27 February 2013 - More Europe mourns the loss of Stéphane Hessel who supported the initiative since its very beginning.
Stéphane Hessel was a diplomat, ambassador, writer, concentration camp survivor, former French Resistance fighter and BCRA agent. Born German, he became a naturalised French citizen in 1939. He participated in the editing of the Universal Declaration of Human Rights of 1948. In 2004 he was awarded the North-South Prize by the Council of Europe and in 2008 the UNESCO/Bilbao Prize for the Promotion of a Culture of Human Rights. In October 2010, his essay Time for Outrage! (original French title: Indignez-vous !) was published in an edition of 6,000 copies. It has sold more than 3,5 million copies worldwide and has been translated in more than 14 languages. In 2011, one of the names given to the Spanish protests against corruption and bipartisan politics was Los Indignados (the outraged). These protests, in conjunction with the Arab Spring, later helped to inspire other protests in many countries, including Greece, the UK, Chile, Israel and Occupy Wall Street. In 2011, Stéphane Hessel was named by Foreign Policy magazine to its list of top global thinkers “for bringing the spirit of the French Resistance to a global society that has lost its heart.”
Odile Quintin, a French lawyer, has been Director General for DG Education and Culture at the European Commission for 2006 to 2010. With the Slovak Commissioner, Jan Figeĺ, she had responsibility for policies on education, training, youth, culture, sport and citizenship. In this role, she played a major part in increasing the recognition of these fields at Community level. In addition, within the scope of the portfolio of the Romanian Commissioner, Leonard Orban, she also had responsibility for policy on multilingualism. She entered the European Commission in 1971. Over the first eleven years at the Commission, she held various positions at DG Agriculture and then at DG External Relations. In 1982, she joined DG Employment, where she spent a large part of her career. She successively occupied the posts of Head of Unit, Director of the European Social Fund, Director for Employment and the Labour Market, and finally, Director for Social Dialogue. From 2000 to 2005, she worked as the Director General for DG Employment.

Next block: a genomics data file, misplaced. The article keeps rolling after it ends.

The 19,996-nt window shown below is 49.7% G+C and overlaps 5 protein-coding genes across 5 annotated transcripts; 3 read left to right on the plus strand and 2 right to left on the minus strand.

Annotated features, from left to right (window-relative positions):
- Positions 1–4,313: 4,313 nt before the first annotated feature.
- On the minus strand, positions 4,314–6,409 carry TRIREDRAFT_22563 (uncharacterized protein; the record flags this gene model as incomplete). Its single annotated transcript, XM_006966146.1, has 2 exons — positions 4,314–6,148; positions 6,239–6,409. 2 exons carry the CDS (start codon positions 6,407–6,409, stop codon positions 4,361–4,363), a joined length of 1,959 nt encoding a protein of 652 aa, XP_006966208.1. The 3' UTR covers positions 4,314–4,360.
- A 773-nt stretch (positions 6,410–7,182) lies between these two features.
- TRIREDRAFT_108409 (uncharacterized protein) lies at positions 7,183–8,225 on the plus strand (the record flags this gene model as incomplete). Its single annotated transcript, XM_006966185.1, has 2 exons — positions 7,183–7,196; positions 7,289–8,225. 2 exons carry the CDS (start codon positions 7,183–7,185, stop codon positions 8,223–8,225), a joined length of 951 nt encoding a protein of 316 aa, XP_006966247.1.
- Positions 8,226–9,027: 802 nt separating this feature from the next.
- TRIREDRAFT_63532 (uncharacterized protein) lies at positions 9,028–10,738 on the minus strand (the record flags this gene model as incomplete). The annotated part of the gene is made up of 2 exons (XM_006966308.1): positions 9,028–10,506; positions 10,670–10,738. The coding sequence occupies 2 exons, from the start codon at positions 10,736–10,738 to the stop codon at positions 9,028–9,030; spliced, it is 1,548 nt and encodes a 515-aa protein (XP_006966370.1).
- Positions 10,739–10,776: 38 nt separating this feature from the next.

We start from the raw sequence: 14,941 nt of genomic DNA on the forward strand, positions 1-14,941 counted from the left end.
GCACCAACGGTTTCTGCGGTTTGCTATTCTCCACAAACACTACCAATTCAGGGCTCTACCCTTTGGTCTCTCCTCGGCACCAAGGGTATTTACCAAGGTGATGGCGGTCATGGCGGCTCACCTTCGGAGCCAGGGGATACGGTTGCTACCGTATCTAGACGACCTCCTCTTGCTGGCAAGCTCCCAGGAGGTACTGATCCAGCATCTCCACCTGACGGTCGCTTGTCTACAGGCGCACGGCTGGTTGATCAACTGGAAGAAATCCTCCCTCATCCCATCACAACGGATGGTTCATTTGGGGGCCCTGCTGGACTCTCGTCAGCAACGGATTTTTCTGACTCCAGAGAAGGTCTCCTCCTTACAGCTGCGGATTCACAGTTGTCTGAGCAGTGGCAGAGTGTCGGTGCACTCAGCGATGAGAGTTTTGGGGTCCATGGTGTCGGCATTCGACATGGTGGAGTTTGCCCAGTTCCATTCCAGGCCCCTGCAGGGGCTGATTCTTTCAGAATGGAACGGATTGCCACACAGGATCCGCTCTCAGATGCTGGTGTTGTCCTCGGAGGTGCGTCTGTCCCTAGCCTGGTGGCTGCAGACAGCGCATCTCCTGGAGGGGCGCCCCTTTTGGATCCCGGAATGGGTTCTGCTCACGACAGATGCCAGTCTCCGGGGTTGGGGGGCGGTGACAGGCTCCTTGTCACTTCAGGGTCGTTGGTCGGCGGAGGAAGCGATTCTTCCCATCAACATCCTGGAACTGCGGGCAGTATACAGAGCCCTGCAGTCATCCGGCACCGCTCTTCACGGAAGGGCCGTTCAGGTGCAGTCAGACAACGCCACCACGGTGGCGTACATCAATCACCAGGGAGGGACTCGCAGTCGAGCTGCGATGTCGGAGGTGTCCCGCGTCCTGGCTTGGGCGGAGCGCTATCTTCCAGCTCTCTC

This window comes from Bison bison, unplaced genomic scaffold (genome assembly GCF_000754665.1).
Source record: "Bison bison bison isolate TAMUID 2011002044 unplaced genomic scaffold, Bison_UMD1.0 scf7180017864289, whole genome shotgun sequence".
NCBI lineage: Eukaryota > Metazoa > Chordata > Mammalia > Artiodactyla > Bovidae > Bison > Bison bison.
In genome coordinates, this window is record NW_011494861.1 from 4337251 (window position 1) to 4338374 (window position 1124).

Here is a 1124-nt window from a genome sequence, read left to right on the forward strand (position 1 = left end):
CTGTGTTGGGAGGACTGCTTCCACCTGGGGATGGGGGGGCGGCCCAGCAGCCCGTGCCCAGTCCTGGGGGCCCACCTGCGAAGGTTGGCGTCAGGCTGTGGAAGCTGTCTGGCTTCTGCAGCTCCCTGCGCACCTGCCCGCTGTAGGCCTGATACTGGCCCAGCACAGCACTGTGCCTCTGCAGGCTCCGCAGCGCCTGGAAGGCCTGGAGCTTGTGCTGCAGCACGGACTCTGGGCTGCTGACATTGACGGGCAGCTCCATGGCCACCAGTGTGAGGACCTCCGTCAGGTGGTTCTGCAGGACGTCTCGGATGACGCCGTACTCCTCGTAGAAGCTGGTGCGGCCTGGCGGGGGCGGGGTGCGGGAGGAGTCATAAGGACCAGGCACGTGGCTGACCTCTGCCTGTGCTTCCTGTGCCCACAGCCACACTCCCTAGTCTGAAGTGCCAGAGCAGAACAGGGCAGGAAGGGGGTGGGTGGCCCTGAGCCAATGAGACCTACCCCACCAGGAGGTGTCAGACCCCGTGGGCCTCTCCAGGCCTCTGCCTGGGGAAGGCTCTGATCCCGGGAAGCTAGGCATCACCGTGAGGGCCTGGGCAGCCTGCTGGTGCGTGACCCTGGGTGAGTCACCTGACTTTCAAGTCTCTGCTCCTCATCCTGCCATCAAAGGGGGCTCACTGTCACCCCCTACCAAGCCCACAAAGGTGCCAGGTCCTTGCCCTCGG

Ambassador of Palestine at the European Union, Belgium and Luxembourg since December 2005, Leila Shahid served as General Delegate of Palestine in France between 1993-2005, Unesco 1993-1996, the Netherlands 1990-1993, Ireland 1989 - 1990. Born in exile in Lebanon of Palestinian parents, Leila Shahid studied Anthropology at the American University in Beirut and the Ecole Pratique des Hautes. Etudes en Sciences Sociales in Paris. She is married to the Moroccan novelist and literary critic Mohammed Berrada. Leila Shahid believes in the importance of culture and art in her political and diplomatic work and initiated the two important cultural events on contemporary Palestinian art and culture in France in 1997, Le Printemps Palestinien, in collaboration with the Quai d’Orsay and l’Institut du Monde Arabe and in Belgium in 2008 Masarat, with the Communaute Francaise de Belgique and les Halles de Schaerbek in Brussels. Both events were very well received by the public as witnessed by the massive attendance and the media coverage.
- Leila Shahid participated to the launching event of More Europe, on December 8, 2011.